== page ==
Marshall Project Originals
In 2022, Exonerations Hit a Record High in the U.S.
Globally, potential innocence has long outweighed potential guilt. That philosophy of justice may not be one that the majority of Americans endorse.
Their Sentences Are Unconstitutional — But They’re Still In Prison.
Louisiana’s high court considers the fate of more than 1,000 people serving sentences handed down by “Jim Crow juries.”
New Hope for People Who Claim Racism Tainted Their Death Sentence
The North Carolina state Supreme Court has upheld the controversial Racial Justice Act, which opponents repealed in 2013
Racism Tainted Their Trials. Should They Still Be Executed?
North Carolina Supreme Court hearings raise broad questions of systemic bias in the state judicial system.
I Was a Juror on a Murder Trial, And I Still Can’t Let It Go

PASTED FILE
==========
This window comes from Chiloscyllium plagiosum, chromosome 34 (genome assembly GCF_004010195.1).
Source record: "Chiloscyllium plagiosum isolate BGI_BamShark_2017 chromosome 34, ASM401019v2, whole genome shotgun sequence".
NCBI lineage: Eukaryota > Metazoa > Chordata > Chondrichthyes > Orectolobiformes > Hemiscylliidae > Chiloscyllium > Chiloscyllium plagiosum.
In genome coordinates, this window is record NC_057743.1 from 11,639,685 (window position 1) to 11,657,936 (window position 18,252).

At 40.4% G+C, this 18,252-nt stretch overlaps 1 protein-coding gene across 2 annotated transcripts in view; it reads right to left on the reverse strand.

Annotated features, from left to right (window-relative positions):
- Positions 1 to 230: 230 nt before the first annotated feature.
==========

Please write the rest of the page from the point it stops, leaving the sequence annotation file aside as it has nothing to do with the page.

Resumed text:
“I felt an overwhelming sense of injustice. How did this happen?”
Was This Man Sentenced to Death Because He’s Gay?
His defenders say yes. South Dakota says no. The Supreme Court may soon weigh in.
A Murder Case Unravels
Prosecutors stacked the deck. Forty-one years later, that may be enough to free Johnny Gates.
In Florida, Only Seven Jurors Can Put You to Death
The other quirk in the state’s death penalty system.
Should Jurors Refuse to Serve with the Judge in the Brock Turner Case?
The oddest fallout from the Stanford sexual assault
Can Courtroom Prejudice Be Proved?
The Supreme Court considers what it takes to show that prosecutors, when they pick juries, are discriminating against minorities.
My Regrets as a Juror Who Sent a Man to Death Row
“If I could have done anything, it would have been to deadlock the jury, but I didn’t have the personal strength to do that.”
Is it O.K. to Quote Scripture When the Death Penalty Is at Stake?
Some judges say yes, some say no. Care to second guess?
Juror No. 5
On the eve of deliberations over the fate of Dzhokhar Tsarnaev, a juror in the Timothy McVeigh trial looks back.
Asking the Right Questions About the Death Penalty
The incoming head of the Death Penalty Information Center on the time he was a potential juror in a capital case.
‘The Garb of Innocence’
Defendants may be presumed innocent — but can judges ensure they look innocent?